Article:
• Athena - Exterior
    Athena - Exterior
    A dear friend commissioned a shrine to Athena when she was moving across country and needed a shot of courage.
  • Mini Buddha 4 - Interior
    Mini Buddha 4 - Interior
    Inside we have more trees, this time stamped on real Indian decorative paper. The Bood has enough space I could hang a lotus over his head, but I didn't give him much more embellishment; just a few flowers and some gems. He seemed happy in his little Bood Cave.
  • Mini Buddha 4 - Exterior
    Mini Buddha 4 - Exterior
    Totally different substrate this time, one of those cheap unpainted boxes I always seem to have a dozen of for no reason. This one seemed like the perfect home for a golden Buddha that was an awkward size for my Altoids shrines. I painted the box simply and covered top and bottom with a cheerful decorative paper.
  • Green Tara 1 - Interior
    Green Tara 1 - Interior
    Original artwork that for some reason I could *not* get to photograph that day. She's surrounded by sandalwood beads, henna-esque flowers and borders I drew, cut out, colored, and covered in Glossy Accents to give them shine, and has her mantra both in Tibetan (below her) and phonetic Sanskrit (in the lid).
  • Green Tara 1 - Exterior
    Green Tara 1 - Exterior
    I have a certain kinship with Green Tara, so I find myself making shrines for her a lot. This one grew like a living thing. The artwork on the front is actually the inside drawings from a box of Yogi tea, colored with my Prismacolors. The name plate says "compassion," Tara's stock in trade.
  • Mini Buddha 3 - Interior
    Mini Buddha 3 - Interior
    This little guy got a more organic setting; flowers surround him, and leaves above suggest tree branches, but he's also got a little dragonfly friend. The lid boasts a simple definition of "Joy" and some more butterflies.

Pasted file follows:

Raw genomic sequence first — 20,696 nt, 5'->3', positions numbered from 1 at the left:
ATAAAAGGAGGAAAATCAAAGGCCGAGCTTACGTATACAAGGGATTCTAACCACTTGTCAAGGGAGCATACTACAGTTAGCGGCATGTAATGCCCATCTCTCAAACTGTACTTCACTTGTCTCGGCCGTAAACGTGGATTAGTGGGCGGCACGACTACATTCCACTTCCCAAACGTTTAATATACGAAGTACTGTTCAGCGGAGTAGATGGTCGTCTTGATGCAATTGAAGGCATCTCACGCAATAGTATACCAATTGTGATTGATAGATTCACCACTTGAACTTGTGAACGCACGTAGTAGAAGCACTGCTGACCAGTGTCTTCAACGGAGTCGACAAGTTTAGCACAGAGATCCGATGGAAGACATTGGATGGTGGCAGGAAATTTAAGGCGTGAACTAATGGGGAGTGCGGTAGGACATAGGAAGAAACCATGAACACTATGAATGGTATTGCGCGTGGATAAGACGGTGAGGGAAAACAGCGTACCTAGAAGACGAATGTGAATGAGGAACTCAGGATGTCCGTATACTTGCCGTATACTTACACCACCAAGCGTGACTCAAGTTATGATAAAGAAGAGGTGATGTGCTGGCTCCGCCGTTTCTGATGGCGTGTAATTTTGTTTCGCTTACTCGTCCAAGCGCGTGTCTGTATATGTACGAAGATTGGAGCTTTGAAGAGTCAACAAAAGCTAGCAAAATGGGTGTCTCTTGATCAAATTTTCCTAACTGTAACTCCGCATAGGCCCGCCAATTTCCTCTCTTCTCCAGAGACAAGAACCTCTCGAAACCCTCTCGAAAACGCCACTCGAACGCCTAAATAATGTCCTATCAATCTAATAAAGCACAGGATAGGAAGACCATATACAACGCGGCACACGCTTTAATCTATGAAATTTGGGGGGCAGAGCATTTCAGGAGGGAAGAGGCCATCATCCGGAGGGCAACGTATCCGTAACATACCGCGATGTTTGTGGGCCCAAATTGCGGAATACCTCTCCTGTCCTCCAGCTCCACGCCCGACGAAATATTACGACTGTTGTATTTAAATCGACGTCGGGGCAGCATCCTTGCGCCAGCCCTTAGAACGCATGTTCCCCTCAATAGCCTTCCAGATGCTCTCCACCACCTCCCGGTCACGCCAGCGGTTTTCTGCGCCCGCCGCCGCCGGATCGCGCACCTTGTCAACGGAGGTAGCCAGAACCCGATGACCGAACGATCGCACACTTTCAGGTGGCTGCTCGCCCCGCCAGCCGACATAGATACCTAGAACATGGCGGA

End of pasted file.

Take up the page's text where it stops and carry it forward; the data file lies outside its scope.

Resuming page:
• Mini Buddha 3 - Exterior
    Mini Buddha 3 - Exterior
    Third in the series - in my favorite colors of teal and turquoise. Another lotus pendant on the front.
  • Mini Buddha 2 - Exterior
    Mini Buddha 2 - Exterior
    Same general idea as the first one - a tree pendant affixed to the front, this time with a green color palette and some white flowers.
  • Mini Buddha 2 - Interior
    Mini Buddha 2 - Interior
    Another repurposed pendant, but since he was smaller I had a little more space to decorate. A glowing white blossom hangs over Buddha's crown chakra; this time he's surrounded by paper flowers I drew and cut out, then covered in Glossy Accents to give them stiffening and a shine. Tiny gems remind me of fireflies in the tree.
  • Mini Buddha 1- Exterior
    Mini Buddha 1- Exterior
    Orange tones in scrapbook paper with a touch of green, and red cord around the outer edge. A lotus pendant finishes off the lid.
  • Mini Buddha 1 - Interior
    Mini Buddha 1 - Interior
    A Buddha pendant given new life in his own little meditation cave - he sits in front of a tree, surrounded by butterflies and flowers. These mini Altoids tins don't leave much room for ornate embellishment, but they always end up being among my favorites. Short mantras and verses are best.
  • Brave Box - Interior 1
    Brave Box - Interior 1
    Since anything around the interior edges of the lid would be pressed against the box when it closed, I kept it simple with a few butterflies and one of my favorite song lyrics.
  • Brave Box - Exterior 2
    Brave Box - Exterior 2
    I added a bonus mini notebook to the purchase of the Brave Box; it was made with the same paper collection so it would be a good place to write down prayers or affirmations that then go in the box.
  • Brave Box - Exterior 1
    Brave Box - Exterior 1
    Another departure from my norm; I made this a prayer box rather than a shrine, leaving the box itself empty and focusing on the lid. A Sucrets tin, covered in paper and fussy-cut butterflies and flowers from the same collection.
  • Delight Shrine - Interior
    Delight Shrine - Interior
    My first experiment with creating a shrine that can't be closed. The lid was removed and glued to the bottom to create a sort of "front porch" for the shrine; that meant I didn't have to worry about whether the lid could shut. I based the shrine on a quote from yoga teacher Sadie Nardini: "You were born to delight in your life." The whole shrine is meant to express joy: there are painted wood veneer pieces, lots of flowers and butterflies, gems, all sorts of sparklies. It too still lives with me, so if you're interested, see my Etsy shop.
  • Anubis - Interior
    Anubis - Interior
    I didn't have any way to make a statue or figure of Anubis, so I printed out multiple layers of an image the client sent me and glued them together to give him some backbone. The papyrus flowers are also wired, as with Isis, but the wire runs behind the stems here instead of serving as stems. I wanted Anubis to feel like he was at home in a tomb, but not in some dank cheerless place - gold and jewels and glitter surround him as well as stones like lapis and carnelian.